Home Real-World Tales of Starting a Socially Responsible Business

Real-World Tales of Starting a Socially Responsible Business

More and more startups are trying to use social responsibility as a business tool – as a way to stand out from the crowd and attract customers who prefer to do business with socially conscious companies. For these three companies, the strategy works.

Being Ethical Is a Business Advantage

“Given a choice between brands of comparable quality, a large percentage [of consumers] will choose the company they see as giving back or making the world better,” says Shel Horowitz, author of Guerrilla Marketing Goes Green. With so many businesses today weighed down by a reputation of greed and lack of ethics, “those that clearly stand out as ethical have a decided advantage,” he explains.

That’s the path chosen by Mark Drake and Stephen Woodcock, the successful founders of imSMB, a Web hosting and design company. But they wanted to give back as well as prosper, so they created WebsiteHostingCampaign.com, a Web hosting company that donates $55 of each client’s Web hosting fees to charities listed on the site. “What better way to invite new businesses to host with us and service businesses that truly care about helping others?” Woodcock says.

“Small businesses want to give back – it’s rewarding and just feels right,” says imSMB co-founder Mark Drake. The charities, carefully selected by the founders, range from stopping animal cruelty to helping returning veterans.

Horowitz advises that differentiating yourself in the marketplace, especially for startups, is crucial. “If you’re just another widget-seller, there’s no reason” for customers to use your business, he explains. “However, if you can make your customer feel validated in his or her choices, or see themselves as better citizens of the world, you can leapfrog.”

Gardening and Volunteering

Being socially responsible also came naturally to the founders of SpareFoot, an online marketplace for self-storage unit reservations. “We saw great opportunities to give back to the community and work with fantastic organizations,” says co-founder Chuck Gordon. Gordon and Mario Feghali started SpareFoot in 2008 while they were both still in college. While looking for a place to store his belongings while he studied abroad in Singapore, Gordon realized people needed help finding affordable places to store their belongings. When he returned from Singapore, he and Feghali created the website, which is now the largest online storage directory network.

SpareFoot has raised its socially conscious profile by getting involved in gardening to raise produce for a children’s home, volunteering at a low-income elementary school, sponsoring an event to raise money for cancer-related causes, and offering a $5,000 college scholarship.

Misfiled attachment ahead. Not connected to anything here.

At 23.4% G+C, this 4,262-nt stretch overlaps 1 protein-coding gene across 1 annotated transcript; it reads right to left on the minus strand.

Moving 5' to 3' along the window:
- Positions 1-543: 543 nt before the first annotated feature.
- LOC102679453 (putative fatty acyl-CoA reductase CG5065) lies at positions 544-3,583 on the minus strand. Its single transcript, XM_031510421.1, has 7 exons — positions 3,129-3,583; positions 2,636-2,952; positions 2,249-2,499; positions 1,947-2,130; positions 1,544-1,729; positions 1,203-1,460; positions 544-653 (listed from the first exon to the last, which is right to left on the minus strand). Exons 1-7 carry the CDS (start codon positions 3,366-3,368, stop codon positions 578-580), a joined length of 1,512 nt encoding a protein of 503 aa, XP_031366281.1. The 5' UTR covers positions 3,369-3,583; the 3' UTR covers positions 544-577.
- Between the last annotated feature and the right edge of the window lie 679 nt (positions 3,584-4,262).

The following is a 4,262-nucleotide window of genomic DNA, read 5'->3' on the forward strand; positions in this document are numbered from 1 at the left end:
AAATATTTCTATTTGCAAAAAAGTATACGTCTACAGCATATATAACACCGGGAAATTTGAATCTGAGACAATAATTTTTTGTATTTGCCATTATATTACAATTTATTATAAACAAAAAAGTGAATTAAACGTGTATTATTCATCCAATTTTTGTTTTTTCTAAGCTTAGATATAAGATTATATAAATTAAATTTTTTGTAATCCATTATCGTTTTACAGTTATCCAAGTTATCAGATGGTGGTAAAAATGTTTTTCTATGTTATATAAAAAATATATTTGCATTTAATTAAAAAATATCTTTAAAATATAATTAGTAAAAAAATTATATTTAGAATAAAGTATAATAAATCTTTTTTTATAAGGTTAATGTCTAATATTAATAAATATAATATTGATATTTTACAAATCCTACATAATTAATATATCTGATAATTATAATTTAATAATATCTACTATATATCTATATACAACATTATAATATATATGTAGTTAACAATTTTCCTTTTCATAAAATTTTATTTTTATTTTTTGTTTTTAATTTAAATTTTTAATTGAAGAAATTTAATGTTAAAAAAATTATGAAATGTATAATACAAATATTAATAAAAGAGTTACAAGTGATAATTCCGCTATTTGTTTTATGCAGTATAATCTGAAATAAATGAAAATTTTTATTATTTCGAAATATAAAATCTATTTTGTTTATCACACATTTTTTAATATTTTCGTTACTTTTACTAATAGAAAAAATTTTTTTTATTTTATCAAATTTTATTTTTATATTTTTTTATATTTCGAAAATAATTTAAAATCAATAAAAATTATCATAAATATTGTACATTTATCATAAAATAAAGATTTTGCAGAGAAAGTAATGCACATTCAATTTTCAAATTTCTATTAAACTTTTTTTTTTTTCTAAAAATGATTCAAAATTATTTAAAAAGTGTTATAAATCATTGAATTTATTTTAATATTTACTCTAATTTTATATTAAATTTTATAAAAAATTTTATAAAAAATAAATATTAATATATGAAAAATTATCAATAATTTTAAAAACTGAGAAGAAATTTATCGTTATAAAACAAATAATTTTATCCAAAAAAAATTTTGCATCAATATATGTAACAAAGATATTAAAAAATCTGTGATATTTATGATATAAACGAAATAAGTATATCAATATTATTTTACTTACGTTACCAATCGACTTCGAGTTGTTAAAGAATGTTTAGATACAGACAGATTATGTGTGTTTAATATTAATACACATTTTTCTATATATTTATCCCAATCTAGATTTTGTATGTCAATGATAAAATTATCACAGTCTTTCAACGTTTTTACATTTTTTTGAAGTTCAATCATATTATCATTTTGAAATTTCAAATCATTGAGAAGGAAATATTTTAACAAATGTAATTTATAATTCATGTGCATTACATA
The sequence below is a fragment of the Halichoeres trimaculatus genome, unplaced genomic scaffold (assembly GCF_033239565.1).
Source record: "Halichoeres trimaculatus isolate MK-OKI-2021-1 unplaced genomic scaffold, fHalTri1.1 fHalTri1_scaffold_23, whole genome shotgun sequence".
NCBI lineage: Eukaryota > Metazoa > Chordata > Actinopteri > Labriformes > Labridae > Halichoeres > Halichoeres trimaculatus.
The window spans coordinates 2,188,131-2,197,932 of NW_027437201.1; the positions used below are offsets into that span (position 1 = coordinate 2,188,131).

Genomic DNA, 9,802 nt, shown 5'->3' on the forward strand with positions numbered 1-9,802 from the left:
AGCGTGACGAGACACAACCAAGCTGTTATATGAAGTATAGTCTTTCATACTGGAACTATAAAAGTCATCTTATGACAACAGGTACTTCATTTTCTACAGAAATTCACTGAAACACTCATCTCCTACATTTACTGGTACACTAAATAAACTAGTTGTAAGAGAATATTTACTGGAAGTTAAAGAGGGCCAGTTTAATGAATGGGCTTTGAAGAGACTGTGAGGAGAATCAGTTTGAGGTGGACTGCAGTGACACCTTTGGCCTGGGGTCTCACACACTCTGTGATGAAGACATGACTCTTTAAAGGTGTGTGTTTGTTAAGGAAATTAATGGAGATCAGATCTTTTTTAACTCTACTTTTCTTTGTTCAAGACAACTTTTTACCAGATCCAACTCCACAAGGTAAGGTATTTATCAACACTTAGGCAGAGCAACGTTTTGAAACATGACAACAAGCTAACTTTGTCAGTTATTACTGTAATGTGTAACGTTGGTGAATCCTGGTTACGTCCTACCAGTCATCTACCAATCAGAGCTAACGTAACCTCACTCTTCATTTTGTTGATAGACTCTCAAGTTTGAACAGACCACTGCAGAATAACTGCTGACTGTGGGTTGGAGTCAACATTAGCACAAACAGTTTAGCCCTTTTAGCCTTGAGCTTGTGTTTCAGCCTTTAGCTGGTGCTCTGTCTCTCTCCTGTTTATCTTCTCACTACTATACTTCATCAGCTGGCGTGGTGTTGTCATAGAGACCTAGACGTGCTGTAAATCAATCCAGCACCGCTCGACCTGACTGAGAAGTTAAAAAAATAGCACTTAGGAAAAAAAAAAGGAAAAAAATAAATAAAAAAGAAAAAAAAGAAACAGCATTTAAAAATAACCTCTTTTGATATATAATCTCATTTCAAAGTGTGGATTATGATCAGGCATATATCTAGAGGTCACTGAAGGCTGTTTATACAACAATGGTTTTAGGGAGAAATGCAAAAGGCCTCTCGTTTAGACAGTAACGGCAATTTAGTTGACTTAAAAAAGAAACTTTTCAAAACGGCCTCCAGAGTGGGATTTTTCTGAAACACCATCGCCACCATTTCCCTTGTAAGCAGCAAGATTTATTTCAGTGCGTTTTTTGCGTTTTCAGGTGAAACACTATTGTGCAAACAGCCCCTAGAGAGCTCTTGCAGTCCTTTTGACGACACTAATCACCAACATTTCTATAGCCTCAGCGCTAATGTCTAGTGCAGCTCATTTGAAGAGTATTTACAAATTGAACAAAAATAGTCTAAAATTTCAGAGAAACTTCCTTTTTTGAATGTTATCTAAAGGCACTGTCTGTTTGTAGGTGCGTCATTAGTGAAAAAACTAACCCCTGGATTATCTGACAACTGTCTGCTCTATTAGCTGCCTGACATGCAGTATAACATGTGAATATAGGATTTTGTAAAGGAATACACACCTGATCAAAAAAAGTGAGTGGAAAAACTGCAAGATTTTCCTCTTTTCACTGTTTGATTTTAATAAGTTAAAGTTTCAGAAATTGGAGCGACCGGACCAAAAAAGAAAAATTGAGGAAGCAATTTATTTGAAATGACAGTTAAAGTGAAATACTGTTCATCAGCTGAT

Making the World a Better Place – with Ads

When ad agency co-workers Shaun Walker and Reid Stone were laid off from their jobs, they knew that starting a plain old traditional ad agency wouldn’t cut it in today’s ultracompetitive environment. “Reid and I envisioned a new approach for advertising. HERO|farm is about more than doing work; it’s about doing our part to make the world a better place for everyone,” Walker says. The philosophy the entrepreneurs laid out for their new ad agency: “Do great work for good people.”

A cornerstone of HERO|farm is to do at least one campaign per year pro bono for a nonprofit, as well as to work with clients who have admirable missions of their own. “This approach makes our work more meaningful and enjoyable, eliminating the age-old ‘Is it 5 o’clock yet?’ syndrome,” Walker says.

But does it really matter to your clients or customers if you’re running a socially responsible company? Walker thinks so: “Clients like to know that you’re about more than just the bottom line. Connecting your work with a worthwhile endeavor makes it not only meaningful to those who work on it, but also more appealing to those who view or experience it.”

It’s crucial, however, to market these attributes so they don’t get lost in the clutter. “People will always care about social issues,” Walker says. “The key is making your message relevant or beneficial to them in some way, which is why we like to use guerrilla marketing as much as possible – intersecting with the public in unexpected, meaningful ways.”

What works for HERO|farm? “One of the best lessons for any company is to make the brand as humanistic as possible – meaning, give it a personality that people can relate to,” Walker says. “Why not stand out? If you’re not trying to change the world for the better or having some kind of positive impact on it, all you’re doing is taking up space.”

Image courtesy of Shutterstock.

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